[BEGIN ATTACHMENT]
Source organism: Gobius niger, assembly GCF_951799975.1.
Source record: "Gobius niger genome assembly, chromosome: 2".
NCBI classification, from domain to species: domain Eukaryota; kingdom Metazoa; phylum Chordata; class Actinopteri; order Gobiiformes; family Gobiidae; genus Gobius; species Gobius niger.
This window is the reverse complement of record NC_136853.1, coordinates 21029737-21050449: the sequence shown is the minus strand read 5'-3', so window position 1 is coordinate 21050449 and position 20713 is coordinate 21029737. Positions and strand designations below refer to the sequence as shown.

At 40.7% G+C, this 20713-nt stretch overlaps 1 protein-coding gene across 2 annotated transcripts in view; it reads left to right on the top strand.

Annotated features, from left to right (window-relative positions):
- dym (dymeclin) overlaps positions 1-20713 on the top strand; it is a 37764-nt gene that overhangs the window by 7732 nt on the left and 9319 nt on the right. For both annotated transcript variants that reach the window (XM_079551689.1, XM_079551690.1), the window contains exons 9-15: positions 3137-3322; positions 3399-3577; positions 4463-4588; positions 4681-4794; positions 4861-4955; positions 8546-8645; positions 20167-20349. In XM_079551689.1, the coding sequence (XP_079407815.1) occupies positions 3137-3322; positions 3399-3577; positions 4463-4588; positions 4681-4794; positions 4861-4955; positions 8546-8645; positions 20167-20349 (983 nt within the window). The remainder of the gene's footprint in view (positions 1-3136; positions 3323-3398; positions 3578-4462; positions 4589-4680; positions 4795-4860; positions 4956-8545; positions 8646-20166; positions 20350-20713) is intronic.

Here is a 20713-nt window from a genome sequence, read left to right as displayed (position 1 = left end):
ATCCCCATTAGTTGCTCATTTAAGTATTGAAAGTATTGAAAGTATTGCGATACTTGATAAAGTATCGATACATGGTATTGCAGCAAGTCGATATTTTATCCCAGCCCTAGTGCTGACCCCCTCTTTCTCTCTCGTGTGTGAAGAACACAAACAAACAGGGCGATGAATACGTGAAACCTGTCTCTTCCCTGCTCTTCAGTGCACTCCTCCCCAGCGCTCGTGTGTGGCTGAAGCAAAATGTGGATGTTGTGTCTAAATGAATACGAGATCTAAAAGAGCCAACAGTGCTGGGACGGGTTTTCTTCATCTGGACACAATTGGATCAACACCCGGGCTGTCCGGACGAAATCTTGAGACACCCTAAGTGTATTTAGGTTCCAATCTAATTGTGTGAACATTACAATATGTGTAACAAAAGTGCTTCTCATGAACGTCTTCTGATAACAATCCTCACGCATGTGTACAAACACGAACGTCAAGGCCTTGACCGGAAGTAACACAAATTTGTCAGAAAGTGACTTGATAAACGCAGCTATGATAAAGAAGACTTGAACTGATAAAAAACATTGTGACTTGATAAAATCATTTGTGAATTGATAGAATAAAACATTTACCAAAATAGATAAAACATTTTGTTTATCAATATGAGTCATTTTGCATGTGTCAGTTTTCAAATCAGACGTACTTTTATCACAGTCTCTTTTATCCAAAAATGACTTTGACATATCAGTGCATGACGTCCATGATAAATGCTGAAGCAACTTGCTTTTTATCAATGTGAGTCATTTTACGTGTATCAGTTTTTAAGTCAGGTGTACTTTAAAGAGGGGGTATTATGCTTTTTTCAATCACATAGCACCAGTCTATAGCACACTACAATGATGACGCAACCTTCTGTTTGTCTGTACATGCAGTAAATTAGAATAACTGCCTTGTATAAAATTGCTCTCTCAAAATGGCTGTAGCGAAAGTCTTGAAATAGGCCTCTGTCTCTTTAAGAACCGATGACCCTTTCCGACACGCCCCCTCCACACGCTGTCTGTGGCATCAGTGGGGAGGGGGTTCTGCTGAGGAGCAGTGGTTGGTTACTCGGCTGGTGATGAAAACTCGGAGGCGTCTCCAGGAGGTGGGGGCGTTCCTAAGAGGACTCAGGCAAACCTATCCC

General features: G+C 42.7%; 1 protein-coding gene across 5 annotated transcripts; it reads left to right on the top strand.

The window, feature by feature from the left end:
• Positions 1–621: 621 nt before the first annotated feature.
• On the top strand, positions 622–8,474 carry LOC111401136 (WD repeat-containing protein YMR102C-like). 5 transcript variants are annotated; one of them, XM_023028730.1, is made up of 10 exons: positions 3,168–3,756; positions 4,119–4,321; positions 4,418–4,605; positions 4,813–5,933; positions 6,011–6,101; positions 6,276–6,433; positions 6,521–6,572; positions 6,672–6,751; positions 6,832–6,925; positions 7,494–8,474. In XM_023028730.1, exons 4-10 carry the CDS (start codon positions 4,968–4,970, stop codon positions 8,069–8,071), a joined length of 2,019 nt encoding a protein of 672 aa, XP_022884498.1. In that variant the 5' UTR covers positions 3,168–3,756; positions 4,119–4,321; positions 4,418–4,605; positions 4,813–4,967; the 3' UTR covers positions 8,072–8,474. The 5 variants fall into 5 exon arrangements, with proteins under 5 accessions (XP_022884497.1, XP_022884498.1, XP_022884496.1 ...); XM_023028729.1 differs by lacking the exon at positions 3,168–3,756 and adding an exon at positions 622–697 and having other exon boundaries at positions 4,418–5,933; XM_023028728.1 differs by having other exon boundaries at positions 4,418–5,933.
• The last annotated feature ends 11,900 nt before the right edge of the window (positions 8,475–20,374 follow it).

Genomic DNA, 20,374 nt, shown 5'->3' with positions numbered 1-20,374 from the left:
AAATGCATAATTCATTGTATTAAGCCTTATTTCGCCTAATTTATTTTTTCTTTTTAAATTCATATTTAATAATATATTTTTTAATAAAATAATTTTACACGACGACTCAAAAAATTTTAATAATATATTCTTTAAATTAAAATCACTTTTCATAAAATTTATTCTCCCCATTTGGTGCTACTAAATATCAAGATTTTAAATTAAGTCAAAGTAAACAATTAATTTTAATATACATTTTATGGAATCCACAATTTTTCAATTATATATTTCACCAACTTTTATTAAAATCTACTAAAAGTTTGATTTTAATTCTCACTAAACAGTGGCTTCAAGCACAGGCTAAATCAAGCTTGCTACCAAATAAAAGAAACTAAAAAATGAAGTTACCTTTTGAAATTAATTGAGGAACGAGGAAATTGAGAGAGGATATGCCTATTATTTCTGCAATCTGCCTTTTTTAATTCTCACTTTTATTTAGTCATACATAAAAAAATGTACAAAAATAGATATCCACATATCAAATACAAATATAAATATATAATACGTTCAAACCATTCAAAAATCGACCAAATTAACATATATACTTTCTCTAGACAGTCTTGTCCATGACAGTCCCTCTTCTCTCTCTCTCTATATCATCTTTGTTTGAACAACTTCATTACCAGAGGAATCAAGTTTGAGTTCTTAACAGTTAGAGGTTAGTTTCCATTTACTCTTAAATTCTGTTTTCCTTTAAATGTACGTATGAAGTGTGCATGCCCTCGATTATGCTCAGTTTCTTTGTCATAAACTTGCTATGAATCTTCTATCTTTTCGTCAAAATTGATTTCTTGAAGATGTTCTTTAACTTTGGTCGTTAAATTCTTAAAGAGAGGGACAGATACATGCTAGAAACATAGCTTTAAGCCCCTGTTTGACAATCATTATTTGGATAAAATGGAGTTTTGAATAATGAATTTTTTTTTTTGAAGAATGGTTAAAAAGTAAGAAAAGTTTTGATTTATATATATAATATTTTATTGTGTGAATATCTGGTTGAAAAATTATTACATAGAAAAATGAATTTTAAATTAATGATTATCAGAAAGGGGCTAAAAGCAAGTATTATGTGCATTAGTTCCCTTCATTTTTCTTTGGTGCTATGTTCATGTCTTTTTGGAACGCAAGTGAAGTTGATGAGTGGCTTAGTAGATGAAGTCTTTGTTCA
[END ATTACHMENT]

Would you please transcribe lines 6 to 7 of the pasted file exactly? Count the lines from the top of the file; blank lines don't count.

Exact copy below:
Annotated features, from left to right (window-relative positions):
- dym (dymeclin) overlaps positions 1-20713 on the top strand; it is a 37764-nt gene that overhangs the window by 7732 nt on the left and 9319 nt on the right. For both annotated transcript variants that reach the window (XM_079551689.1, XM_079551690.1), the window contains exons 9-15: positions 3137-3322; positions 3399-3577; positions 4463-4588; positions 4681-4794; positions 4861-4955; positions 8546-8645; positions 20167-20349. In XM_079551689.1, the coding sequence (XP_079407815.1) occupies positions 3137-3322; positions 3399-3577; positions 4463-4588; positions 4681-4794; positions 4861-4955; positions 8546-8645; positions 20167-20349 (983 nt within the window). The remainder of the gene's footprint in view (positions 1-3136; positions 3323-3398; positions 3578-4462; positions 4589-4680; positions 4795-4860; positions 4956-8545; positions 8646-20166; positions 20350-20713) is intronic.